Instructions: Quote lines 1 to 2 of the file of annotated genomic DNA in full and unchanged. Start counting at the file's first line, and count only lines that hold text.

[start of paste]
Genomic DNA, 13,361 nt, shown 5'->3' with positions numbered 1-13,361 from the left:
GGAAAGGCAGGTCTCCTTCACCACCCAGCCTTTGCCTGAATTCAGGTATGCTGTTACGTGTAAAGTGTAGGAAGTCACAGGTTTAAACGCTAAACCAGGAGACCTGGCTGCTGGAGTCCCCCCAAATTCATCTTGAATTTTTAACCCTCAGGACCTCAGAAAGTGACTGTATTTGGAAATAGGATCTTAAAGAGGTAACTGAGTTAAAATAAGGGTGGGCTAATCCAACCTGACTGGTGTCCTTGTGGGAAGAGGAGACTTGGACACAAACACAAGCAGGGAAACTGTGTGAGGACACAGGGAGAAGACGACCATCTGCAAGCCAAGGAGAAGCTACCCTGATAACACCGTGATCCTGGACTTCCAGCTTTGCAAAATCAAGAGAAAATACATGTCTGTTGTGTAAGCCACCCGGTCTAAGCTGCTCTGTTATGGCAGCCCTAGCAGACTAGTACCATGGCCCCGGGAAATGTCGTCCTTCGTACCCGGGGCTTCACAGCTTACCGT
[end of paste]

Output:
Genomic DNA, 13,361 nt, shown 5'->3' with positions numbered 1-13,361 from the left:
GGAAAGGCAGGTCTCCTTCACCACCCAGCCTTTGCCTGAATTCAGGTATGCTGTTACGTGTAAAGTGTAGGAAGTCACAGGTTTAAACGCTAAACCAGGAGACCTGGCTGCTGGAGTCCCCCCAAATTCATCTTGAATTTTTAACCCTCAGGACCTCAGAAAGTGACTGTATTTGGAAATAGGATCTTAAAGAGGTAACTGAGTTAAAATAAGGGTGGGCTAATCCAACCTGACTGGTGTCCTTGTGGGAAGAGGAGACTTGGACACAAACACAAGCAGGGAAACTGTGTGAGGACACAGGGAGAAGACGACCATCTGCAAGCCAAGGAGAAGCTACCCTGATAACACCGTGATCCTGGACTTCCAGCTTTGCAAAATCAAGAGAAAATACATGTCTGTTGTGTAAGCCACCCGGTCTAAGCTGCTCTGTTATGGCAGCCCTAGCAGACTAGTACCATGGCCCCGGGAAATGTCGTCCTTCGTACCCGGGGCTTCACAGCTTACCGT